While the feds likely could not say "no one without a Real ID compliant license flies" I'm sure they could stir up trouble in other ways with states that don't comply.

        This statement is skimming over HUGE leaps in Constitutional law that have been changed by fiat just in the past few decades. After the terrorist threats in the 1970s, security screening was instituted with metal detectors and such at airports, but it was run by airports/airlines, NOT the feds, mostly because of Fourth Amendment concerns which would clearly prohibit such blanket searching (at least for the first 200 years of the Constitution or so). Prior to 2001, you submitted to voluntary security screening as a condition of the commercial contract you entered into with the airline.

        Of course, after 2001 this whole 4th amendment concern was swept under the rug, and the crucial distinction between private voluntary search in a commercial transaction and government agents performing mandatory searches (which you could not just exit from -- now you could be detained by police even if you decided to leave after entering the security area).

        But to get back to the real issue here -- you have to deal with the right to free travel [wikipedia.org] within the U.S., which the TSA has arguably been disrupting since 2001. But the feds hesitated at first to stretch the Constitution that far. So -- while it was not widely known -- you could still travel domestically without ID for about a decade after 2001, as long as you made it clear to the TSA that you knew your rights and insisted.

        But then the TSA closed that "loophole" (which used to be a g

        • by lpevey ( 115393 )

          Most informative Slashdot comment I've ever read. And I've been reading for a long time.

    • Re:Voluntary? (Score:5, Informative)

      by MachineShedFred ( 621896 ) on Monday December 28, 2015 @09:39PM (#51199193) Journal

      I like to refer to that as being 'voluntold' to do something.

    • by grcumb ( 781340 )

      The message was that while participation was voluntary, there would be consequences for failing to comply.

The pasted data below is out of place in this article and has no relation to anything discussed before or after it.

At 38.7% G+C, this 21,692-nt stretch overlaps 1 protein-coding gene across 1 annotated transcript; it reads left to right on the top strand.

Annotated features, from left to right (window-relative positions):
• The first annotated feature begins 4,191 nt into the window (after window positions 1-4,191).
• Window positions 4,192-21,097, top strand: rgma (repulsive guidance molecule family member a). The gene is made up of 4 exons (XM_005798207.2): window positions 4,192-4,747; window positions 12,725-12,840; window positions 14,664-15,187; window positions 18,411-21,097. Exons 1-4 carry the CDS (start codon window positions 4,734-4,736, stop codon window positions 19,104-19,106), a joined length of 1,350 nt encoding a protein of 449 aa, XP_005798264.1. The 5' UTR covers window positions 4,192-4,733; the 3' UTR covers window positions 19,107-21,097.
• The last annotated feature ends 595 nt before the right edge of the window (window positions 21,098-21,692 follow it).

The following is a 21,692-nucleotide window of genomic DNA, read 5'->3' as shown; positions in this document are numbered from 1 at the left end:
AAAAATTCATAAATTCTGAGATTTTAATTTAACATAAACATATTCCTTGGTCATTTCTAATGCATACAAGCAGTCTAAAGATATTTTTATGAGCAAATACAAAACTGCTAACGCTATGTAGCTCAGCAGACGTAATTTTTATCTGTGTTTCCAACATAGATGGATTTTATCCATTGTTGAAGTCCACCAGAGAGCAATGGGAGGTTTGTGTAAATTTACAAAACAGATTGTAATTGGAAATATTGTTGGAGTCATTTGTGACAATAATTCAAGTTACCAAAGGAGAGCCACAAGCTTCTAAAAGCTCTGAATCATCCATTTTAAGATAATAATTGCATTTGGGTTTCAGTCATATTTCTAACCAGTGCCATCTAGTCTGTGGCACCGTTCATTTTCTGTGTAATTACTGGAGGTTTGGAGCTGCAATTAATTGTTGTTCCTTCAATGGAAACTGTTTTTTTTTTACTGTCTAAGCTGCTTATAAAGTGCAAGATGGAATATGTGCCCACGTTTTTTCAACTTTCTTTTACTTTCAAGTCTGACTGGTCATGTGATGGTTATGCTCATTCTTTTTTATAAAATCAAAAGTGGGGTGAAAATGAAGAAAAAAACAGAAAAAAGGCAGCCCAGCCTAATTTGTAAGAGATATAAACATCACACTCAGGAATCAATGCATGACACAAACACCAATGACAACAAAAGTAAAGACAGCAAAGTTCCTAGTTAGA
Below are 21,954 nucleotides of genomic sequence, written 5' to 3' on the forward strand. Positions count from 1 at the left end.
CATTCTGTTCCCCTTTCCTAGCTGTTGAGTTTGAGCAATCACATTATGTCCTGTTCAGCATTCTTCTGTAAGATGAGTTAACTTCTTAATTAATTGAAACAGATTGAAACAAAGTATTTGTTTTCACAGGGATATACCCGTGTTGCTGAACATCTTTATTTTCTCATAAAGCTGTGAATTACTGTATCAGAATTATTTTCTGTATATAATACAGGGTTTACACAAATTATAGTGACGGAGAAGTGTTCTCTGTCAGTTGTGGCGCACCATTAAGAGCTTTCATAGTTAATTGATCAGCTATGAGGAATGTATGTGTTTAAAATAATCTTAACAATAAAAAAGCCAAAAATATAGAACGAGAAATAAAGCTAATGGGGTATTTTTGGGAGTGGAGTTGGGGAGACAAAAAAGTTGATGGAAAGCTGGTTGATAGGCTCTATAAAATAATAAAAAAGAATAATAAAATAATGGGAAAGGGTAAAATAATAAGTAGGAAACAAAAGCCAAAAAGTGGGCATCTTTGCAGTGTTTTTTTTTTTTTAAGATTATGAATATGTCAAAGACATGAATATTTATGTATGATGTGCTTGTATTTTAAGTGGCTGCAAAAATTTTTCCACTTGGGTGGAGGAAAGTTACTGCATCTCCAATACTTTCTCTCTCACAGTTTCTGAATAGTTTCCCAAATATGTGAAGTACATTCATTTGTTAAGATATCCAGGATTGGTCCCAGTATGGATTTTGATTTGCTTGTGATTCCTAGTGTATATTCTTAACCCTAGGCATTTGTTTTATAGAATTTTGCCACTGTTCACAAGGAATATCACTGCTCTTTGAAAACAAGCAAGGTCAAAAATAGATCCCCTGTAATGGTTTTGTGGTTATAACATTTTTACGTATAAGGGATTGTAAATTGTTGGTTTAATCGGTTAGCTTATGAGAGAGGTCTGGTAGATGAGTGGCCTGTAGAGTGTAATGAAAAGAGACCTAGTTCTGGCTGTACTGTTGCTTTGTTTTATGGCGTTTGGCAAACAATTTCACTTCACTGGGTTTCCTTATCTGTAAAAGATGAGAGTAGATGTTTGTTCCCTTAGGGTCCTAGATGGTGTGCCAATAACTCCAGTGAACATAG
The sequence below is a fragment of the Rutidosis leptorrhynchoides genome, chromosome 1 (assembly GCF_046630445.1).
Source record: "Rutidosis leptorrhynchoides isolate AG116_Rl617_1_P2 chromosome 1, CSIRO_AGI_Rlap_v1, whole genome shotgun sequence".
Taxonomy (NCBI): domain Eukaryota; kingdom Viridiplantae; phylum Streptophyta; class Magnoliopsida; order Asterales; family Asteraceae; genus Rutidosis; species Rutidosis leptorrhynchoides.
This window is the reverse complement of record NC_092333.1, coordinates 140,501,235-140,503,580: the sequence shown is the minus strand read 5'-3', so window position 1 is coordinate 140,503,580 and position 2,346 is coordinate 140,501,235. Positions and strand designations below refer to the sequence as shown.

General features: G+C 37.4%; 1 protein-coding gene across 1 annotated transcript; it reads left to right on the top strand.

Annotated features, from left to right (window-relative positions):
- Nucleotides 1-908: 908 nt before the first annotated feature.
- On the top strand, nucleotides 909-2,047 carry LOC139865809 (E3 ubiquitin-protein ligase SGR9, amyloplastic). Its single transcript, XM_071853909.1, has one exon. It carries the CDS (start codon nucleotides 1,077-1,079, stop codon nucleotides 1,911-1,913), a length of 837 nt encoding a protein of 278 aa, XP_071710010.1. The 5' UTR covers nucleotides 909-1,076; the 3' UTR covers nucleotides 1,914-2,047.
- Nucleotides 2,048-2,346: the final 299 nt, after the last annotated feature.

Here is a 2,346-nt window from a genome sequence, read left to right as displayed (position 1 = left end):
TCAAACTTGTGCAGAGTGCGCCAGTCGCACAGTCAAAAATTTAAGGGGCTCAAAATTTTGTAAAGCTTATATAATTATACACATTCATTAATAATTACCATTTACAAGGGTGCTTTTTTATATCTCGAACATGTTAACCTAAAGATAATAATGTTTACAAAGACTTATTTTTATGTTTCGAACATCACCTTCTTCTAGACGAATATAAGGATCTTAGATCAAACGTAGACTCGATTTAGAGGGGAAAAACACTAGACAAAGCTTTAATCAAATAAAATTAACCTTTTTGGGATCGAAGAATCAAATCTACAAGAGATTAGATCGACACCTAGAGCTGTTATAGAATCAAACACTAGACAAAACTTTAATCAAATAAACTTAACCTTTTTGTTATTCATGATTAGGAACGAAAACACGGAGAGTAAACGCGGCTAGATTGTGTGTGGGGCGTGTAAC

If there are consequences, I'm pretty sure that's the opposite of voluntary.

      Er, I think the concept you need to consider here is opportunity cost [wikipedia.org]. If failing to participate in a purely voluntary practice closes the door to important benefits, then that decision can absolutely have undesirable consequences.

      This is a pretty standard tactic when national governments try to influence policies that are, strictly speaking, the purview of sub-national entities. Health and education, for example, are provincial responsibilities in Canada, but funding mechanisms, subsidies and tax breaks ma

  • Anonymous travel (Score:5, Insightful)

    by mi ( 197448 ) <slashdot-2016q1@virtual-estates.net> on Monday December 28, 2015 @07:57PM (#51198665) Homepage Journal

    Why can't I travel anonymously? In addition to airlines, Amtrak already requires ID as well. Buses are supposed to check it too, although they don't (yet?). Hitchhiking is illegal, while driving is a personal car requires a registered vehicle with license-plate scanners keeping records.

    Why can I not travel anonymously, exactly? How did we allow the Statists to play us so?

    • You are a terrorist. We need to track where you go and who you see and communicate with.

    • by swb ( 14022 )

      If the Wikipedia article on Freedom of Movement under US law is to believed, we have broad rights to go where we please. Then how did driving get turned into a privilege? Was riding a horse someplace considered a privilege? Why does flying require so much identification? If you travel on a private plane, does somebody check your ID (and I'm thinking let's say I know some rich guy with a plane, not some NetJets flunky making sure I'm not trying to glom a free ride)?

      I guess you can always walk where you w

      • I guess you can always walk where you want to go, although it has certain limits on its practicality.

        Definitely has limitations when you live in Hawai`i as I do.

      • Well, you probably could ride a horse without identification as long as you stuck to the back roads since you would be a safety hazard on the highways.

        • The Amish already do that. Same with a bicycle. You can legally ride just about anywhere except for limited-access freeways (interstates), though it may not always be wise to ride on some roads.

        • by dbIII ( 701233 )

          Well, you probably could ride a horse without identification

          It felt good to be out of the rain.

      • by eth1 ( 94901 )

        Then how did driving get turned into a privilege?

        It didn't.

        You're perfectly welcome to legally drive an unregistered, uninsured vehicle from coast to coast without a license. Just stay on private property.

        Oh, that's too much trouble? Well, there are public roads, but driving on them IS a privilege - and always has been, and for the safety of everyone else using them with you, there are a few conditions you need to meet before you can use them.

    • How did we allow the Statists to play us so?

      By voting for party authoritarians, democrat and republican. The voters are to blame for their own situation. If they want it to change, they have to do it their own damn selves. Will this be an election issue? Doubtful. So don't blame the system for something of our own making. It is a system that you yourself shows support for. So, I don't know why you are complaining now. Did you say anything back in 2005? Did your vote indicate any objection in the elections s